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* Many immigrants from Latin America, Asia and Africa -- continents where tuberculosis remains a colossal threat -- have been bringing the bacteria with them. Many of them lived with a silent infection for years, only to have their infection blossom into full-blown disease once they were subjected to the rigors of living in a new land.

* The infection is spreading rapidly among drug addicts, homeless people and others living in desperate poverty. The infection has always thrived in crowded, substandard conditions and among people with poor nutrition.

The epidemic has hit New York, Hawaii, California and Florida the hardest -- states with large numbers of foreign-born residents, AIDS patients or both. Although Maryland's TB cases remain below the national average, the trend here is decidedly upward. The number of cases jumped from 384 to 450 between 1990 and 1991 -- a 17 percent increase.

Most of the cases have been concentrated in Baltimore City, Prince George's and Montgomery counties. Dr. Diane L. Matuszak, who has overseen TB control programs in Maryland, attributes this to the AIDS epidemic in Baltimore; AIDS and the swelling immigrant population in Prince George's, and immigration in Montgomery.

Resistant strains have not arrived in force in Maryland, as they have elsewhere. Such strains have spread across populations of AIDS patients, drug addicts and prison inmates in New York, California and other states that have been hard-hit by tuberculosis in general.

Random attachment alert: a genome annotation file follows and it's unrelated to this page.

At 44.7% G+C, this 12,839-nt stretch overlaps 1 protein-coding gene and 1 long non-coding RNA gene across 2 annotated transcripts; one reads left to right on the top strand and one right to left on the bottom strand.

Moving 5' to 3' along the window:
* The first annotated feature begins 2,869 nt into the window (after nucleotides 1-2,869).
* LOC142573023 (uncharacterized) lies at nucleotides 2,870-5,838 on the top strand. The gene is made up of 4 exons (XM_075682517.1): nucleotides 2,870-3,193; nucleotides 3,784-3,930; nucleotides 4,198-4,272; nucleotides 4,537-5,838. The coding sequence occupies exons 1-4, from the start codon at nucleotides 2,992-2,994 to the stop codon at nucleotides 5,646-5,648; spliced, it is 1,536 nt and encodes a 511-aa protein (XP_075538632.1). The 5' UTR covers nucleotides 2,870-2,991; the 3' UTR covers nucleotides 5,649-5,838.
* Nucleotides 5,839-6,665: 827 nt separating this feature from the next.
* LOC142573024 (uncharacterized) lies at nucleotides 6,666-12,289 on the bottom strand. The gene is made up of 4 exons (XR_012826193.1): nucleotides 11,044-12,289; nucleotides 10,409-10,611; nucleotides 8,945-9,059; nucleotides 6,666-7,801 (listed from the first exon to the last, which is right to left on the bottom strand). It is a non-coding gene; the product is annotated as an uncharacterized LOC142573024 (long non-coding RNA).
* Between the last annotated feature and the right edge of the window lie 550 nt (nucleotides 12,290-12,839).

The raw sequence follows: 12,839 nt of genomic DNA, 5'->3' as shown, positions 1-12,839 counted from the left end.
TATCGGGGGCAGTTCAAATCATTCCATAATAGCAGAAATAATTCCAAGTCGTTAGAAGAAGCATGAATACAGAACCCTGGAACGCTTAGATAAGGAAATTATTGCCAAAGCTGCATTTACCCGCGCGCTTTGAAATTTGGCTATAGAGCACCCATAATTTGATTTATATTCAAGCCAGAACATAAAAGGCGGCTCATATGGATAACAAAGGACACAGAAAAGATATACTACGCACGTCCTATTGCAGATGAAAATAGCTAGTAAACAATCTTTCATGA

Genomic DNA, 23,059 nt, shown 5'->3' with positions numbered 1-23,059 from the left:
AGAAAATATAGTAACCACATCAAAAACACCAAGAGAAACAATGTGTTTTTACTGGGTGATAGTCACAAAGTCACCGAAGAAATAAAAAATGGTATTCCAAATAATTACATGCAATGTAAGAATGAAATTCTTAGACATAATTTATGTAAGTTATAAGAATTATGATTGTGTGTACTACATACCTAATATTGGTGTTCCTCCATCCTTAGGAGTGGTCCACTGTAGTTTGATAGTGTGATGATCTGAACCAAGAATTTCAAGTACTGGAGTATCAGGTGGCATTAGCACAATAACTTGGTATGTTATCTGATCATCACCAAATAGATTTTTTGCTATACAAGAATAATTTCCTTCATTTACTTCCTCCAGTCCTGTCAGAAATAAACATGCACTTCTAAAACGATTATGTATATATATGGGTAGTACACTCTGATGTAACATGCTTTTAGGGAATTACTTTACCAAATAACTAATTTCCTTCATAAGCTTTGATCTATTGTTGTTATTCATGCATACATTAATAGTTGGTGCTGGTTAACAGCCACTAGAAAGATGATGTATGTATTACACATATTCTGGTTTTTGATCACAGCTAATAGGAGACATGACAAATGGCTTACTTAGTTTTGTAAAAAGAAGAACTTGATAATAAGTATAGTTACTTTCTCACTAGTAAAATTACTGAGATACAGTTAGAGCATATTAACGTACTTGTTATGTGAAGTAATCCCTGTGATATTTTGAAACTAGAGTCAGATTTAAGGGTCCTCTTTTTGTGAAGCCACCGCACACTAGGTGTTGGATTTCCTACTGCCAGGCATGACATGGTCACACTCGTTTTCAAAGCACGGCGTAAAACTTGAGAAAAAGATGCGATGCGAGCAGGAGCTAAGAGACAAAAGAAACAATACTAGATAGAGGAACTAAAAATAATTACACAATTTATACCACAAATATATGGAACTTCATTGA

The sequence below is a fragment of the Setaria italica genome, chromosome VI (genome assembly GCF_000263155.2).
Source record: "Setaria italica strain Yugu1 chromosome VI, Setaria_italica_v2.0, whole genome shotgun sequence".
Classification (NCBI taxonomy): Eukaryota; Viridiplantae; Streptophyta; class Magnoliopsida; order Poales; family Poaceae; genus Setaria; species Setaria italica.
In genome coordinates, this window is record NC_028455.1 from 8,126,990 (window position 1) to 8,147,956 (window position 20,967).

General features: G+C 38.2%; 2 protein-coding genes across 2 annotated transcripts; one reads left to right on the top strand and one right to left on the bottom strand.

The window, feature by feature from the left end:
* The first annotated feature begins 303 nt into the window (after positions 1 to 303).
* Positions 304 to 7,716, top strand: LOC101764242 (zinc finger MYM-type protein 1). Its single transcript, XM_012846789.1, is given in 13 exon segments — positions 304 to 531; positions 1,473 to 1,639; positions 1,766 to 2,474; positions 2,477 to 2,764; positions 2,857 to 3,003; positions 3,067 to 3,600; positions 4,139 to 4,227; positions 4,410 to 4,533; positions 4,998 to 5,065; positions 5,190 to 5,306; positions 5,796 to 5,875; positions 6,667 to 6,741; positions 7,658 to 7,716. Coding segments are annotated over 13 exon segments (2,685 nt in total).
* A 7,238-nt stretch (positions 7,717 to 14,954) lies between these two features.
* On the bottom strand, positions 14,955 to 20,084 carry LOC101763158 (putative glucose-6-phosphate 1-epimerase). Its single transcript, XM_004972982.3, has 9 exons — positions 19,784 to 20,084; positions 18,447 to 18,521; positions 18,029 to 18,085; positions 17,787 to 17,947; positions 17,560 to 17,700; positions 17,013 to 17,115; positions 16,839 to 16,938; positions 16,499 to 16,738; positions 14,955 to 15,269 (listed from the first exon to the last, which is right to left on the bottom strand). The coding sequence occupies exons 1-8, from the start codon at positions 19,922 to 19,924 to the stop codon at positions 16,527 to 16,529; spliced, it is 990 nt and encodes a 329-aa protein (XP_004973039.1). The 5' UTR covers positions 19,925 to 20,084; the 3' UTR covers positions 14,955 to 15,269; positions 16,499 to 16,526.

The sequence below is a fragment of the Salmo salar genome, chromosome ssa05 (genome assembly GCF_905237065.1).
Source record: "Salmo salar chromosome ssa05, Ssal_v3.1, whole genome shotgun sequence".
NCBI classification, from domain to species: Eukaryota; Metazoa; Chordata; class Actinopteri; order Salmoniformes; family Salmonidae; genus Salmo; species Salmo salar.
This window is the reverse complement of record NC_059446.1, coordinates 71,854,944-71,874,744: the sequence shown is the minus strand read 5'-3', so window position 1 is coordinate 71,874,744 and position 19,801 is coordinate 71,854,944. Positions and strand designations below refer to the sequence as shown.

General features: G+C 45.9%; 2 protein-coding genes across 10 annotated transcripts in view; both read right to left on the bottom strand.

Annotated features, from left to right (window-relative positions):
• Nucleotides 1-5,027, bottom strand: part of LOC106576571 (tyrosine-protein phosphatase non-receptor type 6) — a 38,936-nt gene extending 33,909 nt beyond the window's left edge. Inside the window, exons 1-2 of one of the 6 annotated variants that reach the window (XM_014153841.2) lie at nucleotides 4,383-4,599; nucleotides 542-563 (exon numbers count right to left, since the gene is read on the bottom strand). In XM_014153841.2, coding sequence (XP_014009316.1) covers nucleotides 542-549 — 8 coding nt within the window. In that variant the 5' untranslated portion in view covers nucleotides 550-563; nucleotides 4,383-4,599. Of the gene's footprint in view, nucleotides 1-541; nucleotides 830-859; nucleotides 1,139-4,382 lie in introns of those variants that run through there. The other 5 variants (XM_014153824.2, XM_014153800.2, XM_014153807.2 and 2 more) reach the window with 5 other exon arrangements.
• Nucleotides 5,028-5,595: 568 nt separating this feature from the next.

Last November, a resistant strain killed 12 prison inmates and a guard in New York, and infected dozens of health care workers who were taking care of them in a Syracuse hospital. Last year, physicians diagnosed only 13 cases of "multiply drug resistant" TB in Maryland, but experts said the problem is bound to emerge in Maryland.

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"It's just inevitable," said Dr. Richard Chaisson, director of AIDS patient care at Johns Hopkins Hospital. "New York City is just a view of the future for the rest of the United States. All factors that produced this epidemic in New York will produce it elsewhere. All it takes is one person from New York coming to Baltimore and transmitting it to someone else."

Resistant tuberculosis is a vexing problem because it thrives among people who do not religiously take their medicine.

Typically, patients are asked to take three drugs. Each drug covers the possibility that the bacteria inside a patient's lungs will mutate into strains that are resistant to one of the other drugs. But if a patient fails to take all his medication -- or any medication -- he becomes an incubator for resistant strains.

Getting patients to take their medicine can be a terrible problem, especially among people who are busy looking for their next fix or have no place to live. At Harlem Hospital in New York, doctors found that 90 percent of patients released for outpatient treatment of tuberculosis failed to return for further treatment.